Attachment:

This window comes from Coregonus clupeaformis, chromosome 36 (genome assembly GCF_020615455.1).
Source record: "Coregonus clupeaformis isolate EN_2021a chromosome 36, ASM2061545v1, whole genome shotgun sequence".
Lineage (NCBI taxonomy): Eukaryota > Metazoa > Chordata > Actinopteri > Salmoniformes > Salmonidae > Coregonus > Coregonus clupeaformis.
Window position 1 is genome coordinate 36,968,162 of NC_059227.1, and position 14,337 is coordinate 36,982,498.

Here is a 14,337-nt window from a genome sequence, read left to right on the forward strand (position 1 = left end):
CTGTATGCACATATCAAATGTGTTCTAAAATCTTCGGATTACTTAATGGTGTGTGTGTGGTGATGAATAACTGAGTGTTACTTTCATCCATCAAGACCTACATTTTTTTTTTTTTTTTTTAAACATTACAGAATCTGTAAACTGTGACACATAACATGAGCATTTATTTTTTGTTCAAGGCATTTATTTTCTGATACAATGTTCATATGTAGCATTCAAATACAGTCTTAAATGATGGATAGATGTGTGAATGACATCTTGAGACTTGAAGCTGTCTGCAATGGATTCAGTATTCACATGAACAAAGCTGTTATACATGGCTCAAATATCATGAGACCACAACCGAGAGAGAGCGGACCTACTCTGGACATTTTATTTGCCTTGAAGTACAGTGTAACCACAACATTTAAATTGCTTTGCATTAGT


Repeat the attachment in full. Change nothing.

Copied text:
This window comes from Coregonus clupeaformis, chromosome 36 (genome assembly GCF_020615455.1).
Source record: "Coregonus clupeaformis isolate EN_2021a chromosome 36, ASM2061545v1, whole genome shotgun sequence".
Lineage (NCBI taxonomy): Eukaryota > Metazoa > Chordata > Actinopteri > Salmoniformes > Salmonidae > Coregonus > Coregonus clupeaformis.
Window position 1 is genome coordinate 36,968,162 of NC_059227.1, and position 14,337 is coordinate 36,982,498.

Here is a 14,337-nt window from a genome sequence, read left to right on the forward strand (position 1 = left end):
CTGTATGCACATATCAAATGTGTTCTAAAATCTTCGGATTACTTAATGGTGTGTGTGTGGTGATGAATAACTGAGTGTTACTTTCATCCATCAAGACCTACATTTTTTTTTTTTTTTTTTAAACATTACAGAATCTGTAAACTGTGACACATAACATGAGCATTTATTTTTTGTTCAAGGCATTTATTTTCTGATACAATGTTCATATGTAGCATTCAAATACAGTCTTAAATGATGGATAGATGTGTGAATGACATCTTGAGACTTGAAGCTGTCTGCAATGGATTCAGTATTCACATGAACAAAGCTGTTATACATGGCTCAAATATCATGAGACCACAACCGAGAGAGAGCGGACCTACTCTGGACATTTTATTTGCCTTGAAGTACAGTGTAACCACAACATTTAAATTGCTTTGCATTAGT